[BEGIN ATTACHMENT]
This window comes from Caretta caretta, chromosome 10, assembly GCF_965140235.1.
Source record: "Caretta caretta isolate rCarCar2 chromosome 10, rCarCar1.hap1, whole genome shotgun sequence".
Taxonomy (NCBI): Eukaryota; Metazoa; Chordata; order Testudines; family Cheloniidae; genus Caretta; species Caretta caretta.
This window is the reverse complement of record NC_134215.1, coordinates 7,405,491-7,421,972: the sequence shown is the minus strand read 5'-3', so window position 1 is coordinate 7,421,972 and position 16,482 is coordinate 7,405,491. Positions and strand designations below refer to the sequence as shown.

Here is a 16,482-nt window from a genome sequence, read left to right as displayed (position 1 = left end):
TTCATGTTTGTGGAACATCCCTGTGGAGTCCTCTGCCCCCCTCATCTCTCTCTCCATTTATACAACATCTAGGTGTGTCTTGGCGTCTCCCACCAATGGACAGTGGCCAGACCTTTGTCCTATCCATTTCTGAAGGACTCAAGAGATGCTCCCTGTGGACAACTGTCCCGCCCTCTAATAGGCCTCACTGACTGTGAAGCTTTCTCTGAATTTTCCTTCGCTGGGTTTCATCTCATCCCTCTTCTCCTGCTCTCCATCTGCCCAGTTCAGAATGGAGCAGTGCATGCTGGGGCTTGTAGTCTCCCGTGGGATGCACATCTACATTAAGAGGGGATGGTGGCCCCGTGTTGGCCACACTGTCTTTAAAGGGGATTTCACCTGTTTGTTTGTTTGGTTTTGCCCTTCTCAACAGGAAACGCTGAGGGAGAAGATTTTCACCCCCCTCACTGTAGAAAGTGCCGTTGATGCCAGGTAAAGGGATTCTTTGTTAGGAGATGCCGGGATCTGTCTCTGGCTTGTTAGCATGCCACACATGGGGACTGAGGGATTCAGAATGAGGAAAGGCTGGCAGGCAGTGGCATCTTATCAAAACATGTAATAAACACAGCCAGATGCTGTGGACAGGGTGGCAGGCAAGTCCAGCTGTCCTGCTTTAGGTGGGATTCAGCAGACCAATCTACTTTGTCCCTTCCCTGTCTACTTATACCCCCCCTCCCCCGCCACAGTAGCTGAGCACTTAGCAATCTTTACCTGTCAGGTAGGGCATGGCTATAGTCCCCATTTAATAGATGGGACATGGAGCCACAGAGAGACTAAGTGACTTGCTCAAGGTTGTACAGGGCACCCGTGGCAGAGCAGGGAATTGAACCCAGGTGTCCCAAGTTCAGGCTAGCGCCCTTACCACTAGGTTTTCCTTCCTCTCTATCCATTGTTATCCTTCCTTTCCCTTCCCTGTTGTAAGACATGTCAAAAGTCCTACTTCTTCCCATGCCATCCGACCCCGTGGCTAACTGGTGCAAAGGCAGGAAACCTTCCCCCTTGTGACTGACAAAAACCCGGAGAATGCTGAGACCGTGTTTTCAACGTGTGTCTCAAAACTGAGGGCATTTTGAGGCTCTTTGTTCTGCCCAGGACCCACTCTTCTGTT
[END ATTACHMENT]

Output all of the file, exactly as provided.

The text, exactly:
This window comes from Caretta caretta, chromosome 10, assembly GCF_965140235.1.
Source record: "Caretta caretta isolate rCarCar2 chromosome 10, rCarCar1.hap1, whole genome shotgun sequence".
Taxonomy (NCBI): Eukaryota; Metazoa; Chordata; order Testudines; family Cheloniidae; genus Caretta; species Caretta caretta.
This window is the reverse complement of record NC_134215.1, coordinates 7,405,491-7,421,972: the sequence shown is the minus strand read 5'-3', so window position 1 is coordinate 7,421,972 and position 16,482 is coordinate 7,405,491. Positions and strand designations below refer to the sequence as shown.

Here is a 16,482-nt window from a genome sequence, read left to right as displayed (position 1 = left end):
TTCATGTTTGTGGAACATCCCTGTGGAGTCCTCTGCCCCCCTCATCTCTCTCTCCATTTATACAACATCTAGGTGTGTCTTGGCGTCTCCCACCAATGGACAGTGGCCAGACCTTTGTCCTATCCATTTCTGAAGGACTCAAGAGATGCTCCCTGTGGACAACTGTCCCGCCCTCTAATAGGCCTCACTGACTGTGAAGCTTTCTCTGAATTTTCCTTCGCTGGGTTTCATCTCATCCCTCTTCTCCTGCTCTCCATCTGCCCAGTTCAGAATGGAGCAGTGCATGCTGGGGCTTGTAGTCTCCCGTGGGATGCACATCTACATTAAGAGGGGATGGTGGCCCCGTGTTGGCCACACTGTCTTTAAAGGGGATTTCACCTGTTTGTTTGTTTGGTTTTGCCCTTCTCAACAGGAAACGCTGAGGGAGAAGATTTTCACCCCCCTCACTGTAGAAAGTGCCGTTGATGCCAGGTAAAGGGATTCTTTGTTAGGAGATGCCGGGATCTGTCTCTGGCTTGTTAGCATGCCACACATGGGGACTGAGGGATTCAGAATGAGGAAAGGCTGGCAGGCAGTGGCATCTTATCAAAACATGTAATAAACACAGCCAGATGCTGTGGACAGGGTGGCAGGCAAGTCCAGCTGTCCTGCTTTAGGTGGGATTCAGCAGACCAATCTACTTTGTCCCTTCCCTGTCTACTTATACCCCCCCTCCCCCGCCACAGTAGCTGAGCACTTAGCAATCTTTACCTGTCAGGTAGGGCATGGCTATAGTCCCCATTTAATAGATGGGACATGGAGCCACAGAGAGACTAAGTGACTTGCTCAAGGTTGTACAGGGCACCCGTGGCAGAGCAGGGAATTGAACCCAGGTGTCCCAAGTTCAGGCTAGCGCCCTTACCACTAGGTTTTCCTTCCTCTCTATCCATTGTTATCCTTCCTTTCCCTTCCCTGTTGTAAGACATGTCAAAAGTCCTACTTCTTCCCATGCCATCCGACCCCGTGGCTAACTGGTGCAAAGGCAGGAAACCTTCCCCCTTGTGACTGACAAAAACCCGGAGAATGCTGAGACCGTGTTTTCAACGTGTGTCTCAAAACTGAGGGCATTTTGAGGCTCTTTGTTCTGCCCAGGACCCACTCTTCTGTT